If you don't have that exact book to hand, you swine, then the wikipedia page looks comprehensive from a glance, if a bit inaccesible.
The key mistake was underestimating the ability to automate and parallelize a brute-force search. Turns out a keyspace of 3^26 is just too small. User error was a large contributing factor, of course, and ensured that the implementation details were always leaked. But when it came down to it, the Polish and British intelligence services could simply break the codes on a near-daily basis.
The actual keyspace was around 76 bits , which is fairly respectable, particularly for the mid-20th century. Much of the weakness was, in fact, the result of the Enigma being an early device in a nascent technological field -- ie, the result of failures in the Enigma's design, as well as procedures surrounding its operation (not just operator error; for example, Polish cryptanalysts used the procedural repeating of the rotor setting initialization (it's conceptually similar to an initialization vector in modern crypto) to break early versions of the machine as early as 1932.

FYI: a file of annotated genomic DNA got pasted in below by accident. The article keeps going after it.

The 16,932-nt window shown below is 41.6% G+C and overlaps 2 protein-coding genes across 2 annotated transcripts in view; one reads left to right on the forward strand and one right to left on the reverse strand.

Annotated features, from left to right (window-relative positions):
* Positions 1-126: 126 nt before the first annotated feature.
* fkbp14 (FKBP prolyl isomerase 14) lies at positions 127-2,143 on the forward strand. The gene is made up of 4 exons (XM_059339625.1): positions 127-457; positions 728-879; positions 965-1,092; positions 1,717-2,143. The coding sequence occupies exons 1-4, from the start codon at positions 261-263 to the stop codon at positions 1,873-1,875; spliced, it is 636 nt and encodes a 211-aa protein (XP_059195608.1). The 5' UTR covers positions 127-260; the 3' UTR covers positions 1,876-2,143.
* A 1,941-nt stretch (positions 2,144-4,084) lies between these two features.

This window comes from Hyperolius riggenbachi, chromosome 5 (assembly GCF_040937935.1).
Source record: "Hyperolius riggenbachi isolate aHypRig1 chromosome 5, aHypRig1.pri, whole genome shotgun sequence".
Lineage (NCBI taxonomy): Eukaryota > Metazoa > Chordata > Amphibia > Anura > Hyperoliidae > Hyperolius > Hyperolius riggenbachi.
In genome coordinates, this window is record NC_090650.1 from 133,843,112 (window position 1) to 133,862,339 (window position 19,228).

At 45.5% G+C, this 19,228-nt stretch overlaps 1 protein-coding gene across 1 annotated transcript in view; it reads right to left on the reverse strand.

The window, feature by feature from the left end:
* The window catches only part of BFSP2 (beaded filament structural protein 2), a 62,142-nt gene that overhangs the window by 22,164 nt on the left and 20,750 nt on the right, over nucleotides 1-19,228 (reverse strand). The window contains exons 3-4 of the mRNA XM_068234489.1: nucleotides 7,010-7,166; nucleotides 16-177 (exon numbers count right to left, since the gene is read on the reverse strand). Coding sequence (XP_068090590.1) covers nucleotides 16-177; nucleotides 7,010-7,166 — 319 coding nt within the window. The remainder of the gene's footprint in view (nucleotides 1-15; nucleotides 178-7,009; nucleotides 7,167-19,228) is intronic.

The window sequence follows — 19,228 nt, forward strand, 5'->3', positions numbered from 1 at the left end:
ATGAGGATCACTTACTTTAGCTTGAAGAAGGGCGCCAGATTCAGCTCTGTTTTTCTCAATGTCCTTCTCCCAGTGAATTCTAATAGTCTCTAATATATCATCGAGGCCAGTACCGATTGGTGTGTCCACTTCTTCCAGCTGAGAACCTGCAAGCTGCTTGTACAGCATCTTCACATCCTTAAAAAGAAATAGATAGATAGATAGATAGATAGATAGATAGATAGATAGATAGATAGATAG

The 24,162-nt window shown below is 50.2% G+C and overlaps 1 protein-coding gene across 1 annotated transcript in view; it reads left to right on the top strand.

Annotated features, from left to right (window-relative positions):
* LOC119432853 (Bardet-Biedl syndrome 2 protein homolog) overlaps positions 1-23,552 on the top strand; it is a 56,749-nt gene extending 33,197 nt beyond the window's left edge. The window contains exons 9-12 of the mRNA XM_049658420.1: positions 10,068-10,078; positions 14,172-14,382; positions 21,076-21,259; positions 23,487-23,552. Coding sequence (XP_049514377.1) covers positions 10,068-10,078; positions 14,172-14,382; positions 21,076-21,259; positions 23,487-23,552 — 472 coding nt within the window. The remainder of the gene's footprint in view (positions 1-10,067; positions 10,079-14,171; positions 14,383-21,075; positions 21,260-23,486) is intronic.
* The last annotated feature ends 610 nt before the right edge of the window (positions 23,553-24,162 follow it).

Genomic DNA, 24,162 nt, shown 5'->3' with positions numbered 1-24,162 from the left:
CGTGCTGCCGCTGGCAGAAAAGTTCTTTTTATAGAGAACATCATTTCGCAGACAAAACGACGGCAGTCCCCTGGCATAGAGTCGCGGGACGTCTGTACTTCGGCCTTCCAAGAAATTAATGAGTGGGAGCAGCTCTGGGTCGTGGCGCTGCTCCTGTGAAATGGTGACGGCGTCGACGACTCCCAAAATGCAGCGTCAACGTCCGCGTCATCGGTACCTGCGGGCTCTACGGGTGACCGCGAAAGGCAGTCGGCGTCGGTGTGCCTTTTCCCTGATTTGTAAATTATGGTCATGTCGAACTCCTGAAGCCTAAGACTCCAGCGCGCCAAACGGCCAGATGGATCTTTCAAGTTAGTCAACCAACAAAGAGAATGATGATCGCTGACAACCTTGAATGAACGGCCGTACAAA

Pre WWII of course, they figured if a PHD mathematician couldn't crack it in a couple hours with chalk and chalkboard, well, surely they'll just give up, right?
The ratio of optimism to pessimism was a bit off.
Not much has changed then.
It is interesting to note that the actual key settings used the indicator 'SIG' with ring settings 'PMP', but the [different] recovered key gives an identical decryption.
So there are keys of the enigma that produce the same ciphertext? Wouldn't that reduce the practical keyspace dramatically?
Also, would that mean a message could be "hardened" by referring to the original key within it? (E.g. "Execute order <second letter of indicator><first letter of indicator>)
The thing that helped me most was building a paper enigma.